Bidding online is not exactly like going to a traditional auction. For one thing, online auctions houses don't actually have the merchandise you are bidding on. Like a traditional "live" auction, the highest bidder "wins." That's where the similarity ends.
Because an online auction house doesn't have the merchandise, the highest bidder deals directly with the seller to complete the sale.
If you're the highest bidder, the seller typically will contact you by email to arrange for payment and delivery. Most sellers accept credit cards. Or, you can use a third-party escrow agent to collect your payment and the product you're buying, and process delivery of each. Be cautious if the seller asks you to pay by certified check or money order.
Some online sellers have put items up for auction, taken the highest bidder's money, and never delivered the merchandise. Consumers who paid by certified check or money order had little recourse when it came to getting their money back.
Follow these tips before you bid in an online auction:
- Try to pay by credit card. If you don't get the merchandise you can challenge the charges with your credit card issuer.
- Ask about using an escrow agent or paying by COD. Most ecscrow services charge a fee, so you may want to consider this option only for larger purchases.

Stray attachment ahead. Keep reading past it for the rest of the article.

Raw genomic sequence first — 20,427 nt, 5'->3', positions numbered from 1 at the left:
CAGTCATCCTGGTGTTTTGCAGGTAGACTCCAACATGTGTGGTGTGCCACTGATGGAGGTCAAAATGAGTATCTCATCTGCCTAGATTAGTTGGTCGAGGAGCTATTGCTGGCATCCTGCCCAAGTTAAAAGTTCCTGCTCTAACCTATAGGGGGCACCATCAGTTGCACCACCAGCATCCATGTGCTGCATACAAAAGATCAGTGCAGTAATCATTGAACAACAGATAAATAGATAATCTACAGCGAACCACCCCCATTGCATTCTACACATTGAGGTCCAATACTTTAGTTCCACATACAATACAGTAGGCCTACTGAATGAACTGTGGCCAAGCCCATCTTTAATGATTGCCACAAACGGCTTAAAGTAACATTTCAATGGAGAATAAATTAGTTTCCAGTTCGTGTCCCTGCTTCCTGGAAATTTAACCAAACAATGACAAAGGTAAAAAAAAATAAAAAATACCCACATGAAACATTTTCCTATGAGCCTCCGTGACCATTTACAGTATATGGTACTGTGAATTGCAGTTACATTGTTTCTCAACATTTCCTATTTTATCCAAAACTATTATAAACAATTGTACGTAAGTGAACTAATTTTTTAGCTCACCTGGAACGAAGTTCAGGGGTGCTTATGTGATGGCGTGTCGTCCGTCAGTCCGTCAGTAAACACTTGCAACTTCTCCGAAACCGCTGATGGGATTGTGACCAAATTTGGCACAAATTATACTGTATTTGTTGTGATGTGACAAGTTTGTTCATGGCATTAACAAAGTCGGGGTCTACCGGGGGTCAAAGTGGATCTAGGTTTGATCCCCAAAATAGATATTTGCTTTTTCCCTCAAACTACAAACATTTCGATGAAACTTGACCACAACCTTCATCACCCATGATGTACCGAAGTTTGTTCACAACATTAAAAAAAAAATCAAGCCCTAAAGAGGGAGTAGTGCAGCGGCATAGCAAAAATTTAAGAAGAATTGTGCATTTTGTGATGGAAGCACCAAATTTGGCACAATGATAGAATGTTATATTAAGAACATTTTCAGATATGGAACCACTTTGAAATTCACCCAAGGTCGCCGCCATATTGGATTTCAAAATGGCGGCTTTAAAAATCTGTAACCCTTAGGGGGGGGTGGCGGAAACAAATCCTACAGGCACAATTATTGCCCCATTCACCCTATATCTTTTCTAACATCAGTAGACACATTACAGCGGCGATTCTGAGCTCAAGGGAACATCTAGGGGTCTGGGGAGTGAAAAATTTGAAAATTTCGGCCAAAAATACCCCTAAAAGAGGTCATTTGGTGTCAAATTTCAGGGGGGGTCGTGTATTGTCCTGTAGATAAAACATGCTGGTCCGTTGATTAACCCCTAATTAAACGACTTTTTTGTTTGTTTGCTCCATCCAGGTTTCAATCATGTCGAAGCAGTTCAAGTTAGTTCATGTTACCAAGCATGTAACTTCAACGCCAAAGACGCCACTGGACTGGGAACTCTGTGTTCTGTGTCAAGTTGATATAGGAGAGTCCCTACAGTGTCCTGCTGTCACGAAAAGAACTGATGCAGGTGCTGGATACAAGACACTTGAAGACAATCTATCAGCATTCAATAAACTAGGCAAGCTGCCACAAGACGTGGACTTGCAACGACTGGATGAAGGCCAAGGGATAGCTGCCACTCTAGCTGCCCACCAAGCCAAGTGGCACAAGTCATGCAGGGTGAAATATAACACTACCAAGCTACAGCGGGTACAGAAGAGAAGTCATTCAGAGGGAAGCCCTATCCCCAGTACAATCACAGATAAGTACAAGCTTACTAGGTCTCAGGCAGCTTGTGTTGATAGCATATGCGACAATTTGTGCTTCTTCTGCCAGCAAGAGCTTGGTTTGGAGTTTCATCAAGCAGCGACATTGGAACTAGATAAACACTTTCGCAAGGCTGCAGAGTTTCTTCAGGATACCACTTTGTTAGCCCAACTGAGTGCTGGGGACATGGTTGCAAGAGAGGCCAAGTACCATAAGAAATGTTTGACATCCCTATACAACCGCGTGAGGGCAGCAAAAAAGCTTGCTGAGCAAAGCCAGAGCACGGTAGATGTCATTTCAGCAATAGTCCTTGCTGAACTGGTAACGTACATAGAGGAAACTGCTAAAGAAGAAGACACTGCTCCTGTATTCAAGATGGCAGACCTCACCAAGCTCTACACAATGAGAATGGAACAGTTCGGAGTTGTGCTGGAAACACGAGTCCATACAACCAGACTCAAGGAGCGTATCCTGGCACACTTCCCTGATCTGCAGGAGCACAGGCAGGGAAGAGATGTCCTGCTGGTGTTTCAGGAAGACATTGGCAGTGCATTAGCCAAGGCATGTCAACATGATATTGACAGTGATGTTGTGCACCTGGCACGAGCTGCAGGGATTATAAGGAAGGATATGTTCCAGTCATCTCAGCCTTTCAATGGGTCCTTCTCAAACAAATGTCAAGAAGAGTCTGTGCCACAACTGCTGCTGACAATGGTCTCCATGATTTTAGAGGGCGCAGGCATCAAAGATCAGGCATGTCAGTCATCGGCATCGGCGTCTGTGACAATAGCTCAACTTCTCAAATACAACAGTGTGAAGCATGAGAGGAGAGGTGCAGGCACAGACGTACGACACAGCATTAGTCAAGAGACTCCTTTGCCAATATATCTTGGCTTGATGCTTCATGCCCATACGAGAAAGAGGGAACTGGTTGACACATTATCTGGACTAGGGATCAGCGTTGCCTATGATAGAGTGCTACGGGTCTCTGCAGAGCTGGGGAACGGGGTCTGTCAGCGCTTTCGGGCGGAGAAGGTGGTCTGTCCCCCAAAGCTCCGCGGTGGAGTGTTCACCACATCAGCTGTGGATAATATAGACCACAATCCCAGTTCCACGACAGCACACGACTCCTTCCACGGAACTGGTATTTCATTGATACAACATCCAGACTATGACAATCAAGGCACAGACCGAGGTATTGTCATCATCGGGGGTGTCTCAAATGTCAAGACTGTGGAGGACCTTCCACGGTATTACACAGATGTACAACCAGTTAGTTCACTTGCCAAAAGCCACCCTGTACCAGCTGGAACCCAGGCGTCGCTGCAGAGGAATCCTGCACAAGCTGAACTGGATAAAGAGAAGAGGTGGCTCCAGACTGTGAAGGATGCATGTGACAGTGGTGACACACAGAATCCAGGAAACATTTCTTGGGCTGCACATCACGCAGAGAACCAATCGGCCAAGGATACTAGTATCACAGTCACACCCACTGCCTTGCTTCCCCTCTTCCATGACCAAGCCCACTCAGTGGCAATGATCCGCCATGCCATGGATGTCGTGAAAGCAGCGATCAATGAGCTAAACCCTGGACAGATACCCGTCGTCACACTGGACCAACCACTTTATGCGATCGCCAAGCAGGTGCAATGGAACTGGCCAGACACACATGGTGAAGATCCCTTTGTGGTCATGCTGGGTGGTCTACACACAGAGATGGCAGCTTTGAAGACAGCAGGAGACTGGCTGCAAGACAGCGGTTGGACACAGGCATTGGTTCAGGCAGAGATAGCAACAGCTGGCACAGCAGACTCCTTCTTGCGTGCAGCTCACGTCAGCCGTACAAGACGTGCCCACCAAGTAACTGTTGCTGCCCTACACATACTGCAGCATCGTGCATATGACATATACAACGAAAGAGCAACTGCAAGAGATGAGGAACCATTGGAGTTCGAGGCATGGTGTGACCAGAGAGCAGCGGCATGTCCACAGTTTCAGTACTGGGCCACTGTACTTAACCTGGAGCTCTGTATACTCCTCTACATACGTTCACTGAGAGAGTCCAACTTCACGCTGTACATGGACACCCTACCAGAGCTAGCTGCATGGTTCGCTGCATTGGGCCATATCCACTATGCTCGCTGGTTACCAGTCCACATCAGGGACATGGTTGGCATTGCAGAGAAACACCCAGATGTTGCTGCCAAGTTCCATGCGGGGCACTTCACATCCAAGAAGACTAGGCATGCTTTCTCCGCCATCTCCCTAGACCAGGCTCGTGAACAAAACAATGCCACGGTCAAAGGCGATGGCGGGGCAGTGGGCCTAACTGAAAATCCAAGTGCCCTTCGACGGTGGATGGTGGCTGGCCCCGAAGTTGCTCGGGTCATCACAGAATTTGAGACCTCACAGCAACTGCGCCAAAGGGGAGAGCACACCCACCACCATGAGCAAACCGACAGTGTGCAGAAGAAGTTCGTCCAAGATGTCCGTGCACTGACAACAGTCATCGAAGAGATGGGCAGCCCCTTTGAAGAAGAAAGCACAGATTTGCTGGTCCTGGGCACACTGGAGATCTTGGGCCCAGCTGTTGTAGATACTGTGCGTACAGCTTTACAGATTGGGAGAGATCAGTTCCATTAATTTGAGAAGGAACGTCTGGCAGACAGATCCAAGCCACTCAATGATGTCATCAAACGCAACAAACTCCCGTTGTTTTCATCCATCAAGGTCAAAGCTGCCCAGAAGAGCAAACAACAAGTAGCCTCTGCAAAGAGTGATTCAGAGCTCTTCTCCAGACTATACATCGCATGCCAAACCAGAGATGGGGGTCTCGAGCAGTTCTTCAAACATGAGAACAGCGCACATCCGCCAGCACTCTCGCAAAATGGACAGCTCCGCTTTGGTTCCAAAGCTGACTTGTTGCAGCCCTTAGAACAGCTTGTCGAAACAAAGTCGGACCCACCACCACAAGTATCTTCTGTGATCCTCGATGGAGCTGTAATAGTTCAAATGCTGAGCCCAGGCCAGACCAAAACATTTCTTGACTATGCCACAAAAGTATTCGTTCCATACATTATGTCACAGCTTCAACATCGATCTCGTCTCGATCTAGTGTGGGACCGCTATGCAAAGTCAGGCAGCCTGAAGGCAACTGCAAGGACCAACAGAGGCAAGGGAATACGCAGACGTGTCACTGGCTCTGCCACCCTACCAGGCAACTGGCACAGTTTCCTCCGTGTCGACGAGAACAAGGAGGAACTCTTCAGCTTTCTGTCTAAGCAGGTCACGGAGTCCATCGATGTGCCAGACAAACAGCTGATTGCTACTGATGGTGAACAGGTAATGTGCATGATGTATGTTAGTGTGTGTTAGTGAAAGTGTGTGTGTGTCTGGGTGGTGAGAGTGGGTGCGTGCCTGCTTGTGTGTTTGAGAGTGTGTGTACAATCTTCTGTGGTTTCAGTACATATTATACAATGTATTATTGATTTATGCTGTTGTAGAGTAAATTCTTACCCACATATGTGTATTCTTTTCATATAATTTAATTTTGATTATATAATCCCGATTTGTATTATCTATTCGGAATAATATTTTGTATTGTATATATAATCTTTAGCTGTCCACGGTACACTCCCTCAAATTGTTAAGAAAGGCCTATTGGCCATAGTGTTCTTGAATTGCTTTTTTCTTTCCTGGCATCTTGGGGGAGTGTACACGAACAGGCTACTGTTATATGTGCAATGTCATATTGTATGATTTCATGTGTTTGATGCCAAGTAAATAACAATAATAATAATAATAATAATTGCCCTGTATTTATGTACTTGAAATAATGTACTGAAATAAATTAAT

- Verify the seller's identity. If you can't, consider this a red flag and avoid doing business with the seller. Some sellers may use a forged email header, making it impossible to contact them if you need to.
- Ask how you'll get follow-up service, if you need it. Many sellers don't have the expertise or facilities to provide service for the goods they sell. Is this important to you?
- Avoid impulse bids and purchases. Online auctions may be enticing, but are you really getting the best price?
- Ask about return policies. Returning merchandise to an online seller may be difficult.
For more information about fraud on the Internet, visit the Federal Trade Commission.
From the Office of Consumer and Business Education, US Federal Trade Commission